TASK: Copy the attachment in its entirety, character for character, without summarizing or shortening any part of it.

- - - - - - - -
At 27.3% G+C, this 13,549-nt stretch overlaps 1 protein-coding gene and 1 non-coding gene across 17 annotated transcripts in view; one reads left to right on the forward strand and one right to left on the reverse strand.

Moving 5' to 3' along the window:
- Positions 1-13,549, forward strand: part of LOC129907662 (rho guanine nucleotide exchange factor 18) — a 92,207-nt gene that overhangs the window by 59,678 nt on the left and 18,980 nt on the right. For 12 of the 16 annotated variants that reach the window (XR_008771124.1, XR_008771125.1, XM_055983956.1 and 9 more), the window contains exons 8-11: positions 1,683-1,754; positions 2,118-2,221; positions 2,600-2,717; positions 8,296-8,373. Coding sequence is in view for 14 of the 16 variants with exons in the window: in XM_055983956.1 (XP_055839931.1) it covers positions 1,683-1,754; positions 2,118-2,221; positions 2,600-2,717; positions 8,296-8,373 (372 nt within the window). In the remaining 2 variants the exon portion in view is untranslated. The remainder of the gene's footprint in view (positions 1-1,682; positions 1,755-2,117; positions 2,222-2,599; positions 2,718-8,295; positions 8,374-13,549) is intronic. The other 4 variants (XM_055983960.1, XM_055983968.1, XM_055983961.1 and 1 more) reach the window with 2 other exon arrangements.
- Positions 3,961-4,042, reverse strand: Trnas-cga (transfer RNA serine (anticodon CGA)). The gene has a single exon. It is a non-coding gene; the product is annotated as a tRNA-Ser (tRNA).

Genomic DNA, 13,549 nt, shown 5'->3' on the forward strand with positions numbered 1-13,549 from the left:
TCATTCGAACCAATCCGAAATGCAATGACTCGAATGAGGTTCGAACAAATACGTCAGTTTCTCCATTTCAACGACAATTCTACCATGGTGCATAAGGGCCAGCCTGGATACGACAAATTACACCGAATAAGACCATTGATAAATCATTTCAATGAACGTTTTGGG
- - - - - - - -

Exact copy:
At 27.3% G+C, this 13,549-nt stretch overlaps 1 protein-coding gene and 1 non-coding gene across 17 annotated transcripts in view; one reads left to right on the forward strand and one right to left on the reverse strand.

Moving 5' to 3' along the window:
- Positions 1-13,549, forward strand: part of LOC129907662 (rho guanine nucleotide exchange factor 18) — a 92,207-nt gene that overhangs the window by 59,678 nt on the left and 18,980 nt on the right. For 12 of the 16 annotated variants that reach the window (XR_008771124.1, XR_008771125.1, XM_055983956.1 and 9 more), the window contains exons 8-11: positions 1,683-1,754; positions 2,118-2,221; positions 2,600-2,717; positions 8,296-8,373. Coding sequence is in view for 14 of the 16 variants with exons in the window: in XM_055983956.1 (XP_055839931.1) it covers positions 1,683-1,754; positions 2,118-2,221; positions 2,600-2,717; positions 8,296-8,373 (372 nt within the window). In the remaining 2 variants the exon portion in view is untranslated. The remainder of the gene's footprint in view (positions 1-1,682; positions 1,755-2,117; positions 2,222-2,599; positions 2,718-8,295; positions 8,374-13,549) is intronic. The other 4 variants (XM_055983960.1, XM_055983968.1, XM_055983961.1 and 1 more) reach the window with 2 other exon arrangements.
- Positions 3,961-4,042, reverse strand: Trnas-cga (transfer RNA serine (anticodon CGA)). The gene has a single exon. It is a non-coding gene; the product is annotated as a tRNA-Ser (tRNA).

Genomic DNA, 13,549 nt, shown 5'->3' on the forward strand with positions numbered 1-13,549 from the left:
TCATTCGAACCAATCCGAAATGCAATGACTCGAATGAGGTTCGAACAAATACGTCAGTTTCTCCATTTCAACGACAATTCTACCATGGTGCATAAGGGCCAGCCTGGATACGACAAATTACACCGAATAAGACCATTGATAAATCATTTCAATGAACGTTTTGGG